PORT ELIZABETH – The bells of Port Elizabeth’s revamped iconic landmark, the Campanile, will be ringing in a whole new sound from Wednesday.
The bells have been programmed to play the national anthem.
But, over the next few months, several composers from diverse cultural groups will be working on new songs to ring out across the bay.
— Athol Trollip (@AtholT) August 15, 2017
After a year of silence, the bells will ring out once again in pride after the decaying Campanile received a R20-million facelift.
After years of decay, the Campanile received a R20-million facelift.
It includes a 23-bell carillon weighing 17 tons, with a special, computerised, purpose-built, electro-mechanical, bell-ringing system that is connected to LED lights.
” We also added on the fifth floor the so-called ghost bells. They are real sized replicas in perspective of the bells. There is a stainless steel keyboard so if you press a key it lights up in LEDs. Even if the real bells play, you see the bells light up,” said Albrecht Herholdt from The Matrix Urban Designers and Architects.
Built in 1923, the Nelson Mandela Bay was known as the City of Bells by visiting sailors.
The clock tower may look the same, but the tunes are a far cry from those experienced over 90 years ago.
“So because the system is computerized you can load any music that can be played by a slow playing instrument like a carillon. You can load any music and have that played hence, the thought you can play the national anthem of any ship or passenger liner that comes in”, said Mandela Bay Development Agency, Dorelle Sapere.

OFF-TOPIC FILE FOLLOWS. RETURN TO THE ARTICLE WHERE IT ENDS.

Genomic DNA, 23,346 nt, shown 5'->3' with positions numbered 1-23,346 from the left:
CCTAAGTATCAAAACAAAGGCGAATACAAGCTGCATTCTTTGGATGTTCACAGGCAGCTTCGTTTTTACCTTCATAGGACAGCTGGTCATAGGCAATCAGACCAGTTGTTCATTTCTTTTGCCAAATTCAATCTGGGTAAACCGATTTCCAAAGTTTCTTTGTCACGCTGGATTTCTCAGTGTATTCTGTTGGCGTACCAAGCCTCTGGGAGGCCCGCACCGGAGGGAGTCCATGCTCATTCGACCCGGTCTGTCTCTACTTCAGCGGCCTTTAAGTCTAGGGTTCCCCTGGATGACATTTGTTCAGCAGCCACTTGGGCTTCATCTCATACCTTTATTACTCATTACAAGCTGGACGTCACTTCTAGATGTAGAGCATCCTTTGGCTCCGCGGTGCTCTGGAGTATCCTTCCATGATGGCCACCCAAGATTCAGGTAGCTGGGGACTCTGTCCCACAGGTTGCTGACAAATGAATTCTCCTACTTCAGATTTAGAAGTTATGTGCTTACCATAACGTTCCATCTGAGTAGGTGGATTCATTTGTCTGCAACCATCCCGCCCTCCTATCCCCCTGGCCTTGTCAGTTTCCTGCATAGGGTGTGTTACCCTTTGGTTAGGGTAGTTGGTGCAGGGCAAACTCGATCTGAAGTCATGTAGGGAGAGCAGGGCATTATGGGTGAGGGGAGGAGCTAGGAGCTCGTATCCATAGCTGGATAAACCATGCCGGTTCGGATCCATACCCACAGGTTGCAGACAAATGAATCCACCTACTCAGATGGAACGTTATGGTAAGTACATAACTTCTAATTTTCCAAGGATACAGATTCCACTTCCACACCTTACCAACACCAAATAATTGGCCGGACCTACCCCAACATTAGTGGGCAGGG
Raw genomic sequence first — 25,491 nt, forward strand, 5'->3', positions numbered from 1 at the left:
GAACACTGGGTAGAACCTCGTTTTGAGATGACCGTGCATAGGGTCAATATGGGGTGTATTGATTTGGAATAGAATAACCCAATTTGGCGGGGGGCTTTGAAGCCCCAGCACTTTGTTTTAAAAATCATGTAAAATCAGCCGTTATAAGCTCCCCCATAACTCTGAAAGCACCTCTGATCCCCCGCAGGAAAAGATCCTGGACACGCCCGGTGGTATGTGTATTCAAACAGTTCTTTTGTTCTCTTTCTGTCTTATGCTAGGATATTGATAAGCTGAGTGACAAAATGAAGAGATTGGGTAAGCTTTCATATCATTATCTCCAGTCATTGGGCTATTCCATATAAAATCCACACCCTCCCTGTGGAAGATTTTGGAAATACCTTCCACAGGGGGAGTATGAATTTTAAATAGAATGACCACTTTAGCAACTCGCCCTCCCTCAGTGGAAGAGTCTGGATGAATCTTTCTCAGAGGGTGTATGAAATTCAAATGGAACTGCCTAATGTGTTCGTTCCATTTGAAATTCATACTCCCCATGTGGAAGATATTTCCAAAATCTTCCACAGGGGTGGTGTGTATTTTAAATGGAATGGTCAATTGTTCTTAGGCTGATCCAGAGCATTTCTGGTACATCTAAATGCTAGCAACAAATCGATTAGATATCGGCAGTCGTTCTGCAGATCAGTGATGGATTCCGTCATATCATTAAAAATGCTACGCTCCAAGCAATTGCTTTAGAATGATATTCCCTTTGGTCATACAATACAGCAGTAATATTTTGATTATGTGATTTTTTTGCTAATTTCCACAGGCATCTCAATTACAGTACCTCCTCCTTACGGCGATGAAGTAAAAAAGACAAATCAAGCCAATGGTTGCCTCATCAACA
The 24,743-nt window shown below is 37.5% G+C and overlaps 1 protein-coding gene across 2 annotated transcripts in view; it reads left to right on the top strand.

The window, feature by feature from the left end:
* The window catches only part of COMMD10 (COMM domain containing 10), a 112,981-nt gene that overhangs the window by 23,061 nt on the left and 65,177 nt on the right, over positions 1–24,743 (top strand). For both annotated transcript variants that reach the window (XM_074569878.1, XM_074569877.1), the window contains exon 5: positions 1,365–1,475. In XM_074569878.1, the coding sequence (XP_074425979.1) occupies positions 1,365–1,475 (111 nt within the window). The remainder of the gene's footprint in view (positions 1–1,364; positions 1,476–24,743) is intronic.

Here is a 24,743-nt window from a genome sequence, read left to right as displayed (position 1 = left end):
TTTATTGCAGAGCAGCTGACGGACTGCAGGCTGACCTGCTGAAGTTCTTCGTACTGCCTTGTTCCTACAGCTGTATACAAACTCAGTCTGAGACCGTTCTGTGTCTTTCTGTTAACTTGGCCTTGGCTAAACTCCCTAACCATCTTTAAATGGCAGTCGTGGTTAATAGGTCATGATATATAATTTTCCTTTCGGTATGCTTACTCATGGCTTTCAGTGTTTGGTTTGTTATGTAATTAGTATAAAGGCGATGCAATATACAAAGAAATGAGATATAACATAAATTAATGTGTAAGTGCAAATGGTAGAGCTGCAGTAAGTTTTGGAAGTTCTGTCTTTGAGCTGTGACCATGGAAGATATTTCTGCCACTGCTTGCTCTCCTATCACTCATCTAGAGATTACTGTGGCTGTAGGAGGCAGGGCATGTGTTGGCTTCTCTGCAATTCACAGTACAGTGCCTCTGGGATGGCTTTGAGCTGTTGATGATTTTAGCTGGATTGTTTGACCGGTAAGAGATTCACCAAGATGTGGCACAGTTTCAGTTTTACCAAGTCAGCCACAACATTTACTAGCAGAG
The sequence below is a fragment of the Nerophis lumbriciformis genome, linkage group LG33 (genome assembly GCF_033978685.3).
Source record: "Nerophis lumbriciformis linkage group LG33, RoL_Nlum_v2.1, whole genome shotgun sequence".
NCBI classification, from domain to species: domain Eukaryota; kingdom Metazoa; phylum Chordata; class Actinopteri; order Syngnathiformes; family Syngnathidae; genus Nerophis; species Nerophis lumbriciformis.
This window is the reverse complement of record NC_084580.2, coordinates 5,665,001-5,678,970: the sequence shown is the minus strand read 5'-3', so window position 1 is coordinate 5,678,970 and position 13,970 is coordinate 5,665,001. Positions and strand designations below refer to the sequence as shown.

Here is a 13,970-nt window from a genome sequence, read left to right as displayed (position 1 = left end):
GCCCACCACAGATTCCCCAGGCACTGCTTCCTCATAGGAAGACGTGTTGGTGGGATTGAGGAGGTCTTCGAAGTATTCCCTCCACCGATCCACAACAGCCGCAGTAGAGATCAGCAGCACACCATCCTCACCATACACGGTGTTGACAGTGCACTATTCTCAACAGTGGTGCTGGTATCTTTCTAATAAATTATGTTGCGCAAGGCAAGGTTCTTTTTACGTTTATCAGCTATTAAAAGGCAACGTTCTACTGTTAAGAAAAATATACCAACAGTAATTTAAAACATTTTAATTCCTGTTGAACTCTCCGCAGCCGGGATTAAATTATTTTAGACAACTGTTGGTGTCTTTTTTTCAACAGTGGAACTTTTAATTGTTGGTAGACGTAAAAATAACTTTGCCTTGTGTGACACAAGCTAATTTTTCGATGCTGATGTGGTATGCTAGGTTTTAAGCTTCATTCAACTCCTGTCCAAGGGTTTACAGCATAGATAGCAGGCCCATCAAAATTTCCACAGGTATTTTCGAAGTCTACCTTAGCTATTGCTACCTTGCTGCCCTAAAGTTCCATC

The clock tower is at the start of the City’s iconic Route 67, which is an urban meander dedicated to Nelson Mandela.
“The Campanile 54 metres high has a chiming clock the largest of bells in the country it now offers a lift to assist the disabled, a welcome alternative to climbing 204 steps to the observation room with a magnificent 360-degree view of harbour and surroundings,” said Nelson Mandela Bay Mayor, Athol Trollip.
The municipality called on all local musicians from diverse cultural backgrounds to compose new songs for the revamped Campanile.
The city believes this will help promote arts and culture during heritage month.